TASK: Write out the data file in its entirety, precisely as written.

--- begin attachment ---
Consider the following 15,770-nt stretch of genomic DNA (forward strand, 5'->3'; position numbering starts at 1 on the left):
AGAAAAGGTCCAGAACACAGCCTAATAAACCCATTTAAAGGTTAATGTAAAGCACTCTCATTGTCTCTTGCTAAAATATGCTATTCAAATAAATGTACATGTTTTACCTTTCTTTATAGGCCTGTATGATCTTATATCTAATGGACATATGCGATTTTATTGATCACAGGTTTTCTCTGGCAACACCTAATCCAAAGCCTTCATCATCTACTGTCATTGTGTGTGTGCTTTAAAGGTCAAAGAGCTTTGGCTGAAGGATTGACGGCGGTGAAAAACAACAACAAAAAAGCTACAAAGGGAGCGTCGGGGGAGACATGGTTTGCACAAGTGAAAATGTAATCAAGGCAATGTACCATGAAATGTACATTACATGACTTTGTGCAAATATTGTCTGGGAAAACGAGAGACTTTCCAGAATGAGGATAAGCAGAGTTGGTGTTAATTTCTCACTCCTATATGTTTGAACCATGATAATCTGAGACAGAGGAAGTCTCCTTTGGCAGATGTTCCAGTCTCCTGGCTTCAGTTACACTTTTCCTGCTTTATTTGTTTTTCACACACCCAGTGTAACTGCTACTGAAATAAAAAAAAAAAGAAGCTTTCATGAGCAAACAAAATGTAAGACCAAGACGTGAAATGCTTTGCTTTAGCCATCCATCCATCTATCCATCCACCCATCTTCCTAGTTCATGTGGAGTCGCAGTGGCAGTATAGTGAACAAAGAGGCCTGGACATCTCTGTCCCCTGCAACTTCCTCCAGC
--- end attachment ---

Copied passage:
Consider the following 15,770-nt stretch of genomic DNA (forward strand, 5'->3'; position numbering starts at 1 on the left):
AGAAAAGGTCCAGAACACAGCCTAATAAACCCATTTAAAGGTTAATGTAAAGCACTCTCATTGTCTCTTGCTAAAATATGCTATTCAAATAAATGTACATGTTTTACCTTTCTTTATAGGCCTGTATGATCTTATATCTAATGGACATATGCGATTTTATTGATCACAGGTTTTCTCTGGCAACACCTAATCCAAAGCCTTCATCATCTACTGTCATTGTGTGTGTGCTTTAAAGGTCAAAGAGCTTTGGCTGAAGGATTGACGGCGGTGAAAAACAACAACAAAAAAGCTACAAAGGGAGCGTCGGGGGAGACATGGTTTGCACAAGTGAAAATGTAATCAAGGCAATGTACCATGAAATGTACATTACATGACTTTGTGCAAATATTGTCTGGGAAAACGAGAGACTTTCCAGAATGAGGATAAGCAGAGTTGGTGTTAATTTCTCACTCCTATATGTTTGAACCATGATAATCTGAGACAGAGGAAGTCTCCTTTGGCAGATGTTCCAGTCTCCTGGCTTCAGTTACACTTTTCCTGCTTTATTTGTTTTTCACACACCCAGTGTAACTGCTACTGAAATAAAAAAAAAAAGAAGCTTTCATGAGCAAACAAAATGTAAGACCAAGACGTGAAATGCTTTGCTTTAGCCATCCATCCATCTATCCATCCACCCATCTTCCTAGTTCATGTGGAGTCGCAGTGGCAGTATAGTGAACAAAGAGGCCTGGACATCTCTGTCCCCTGCAACTTCCTCCAGC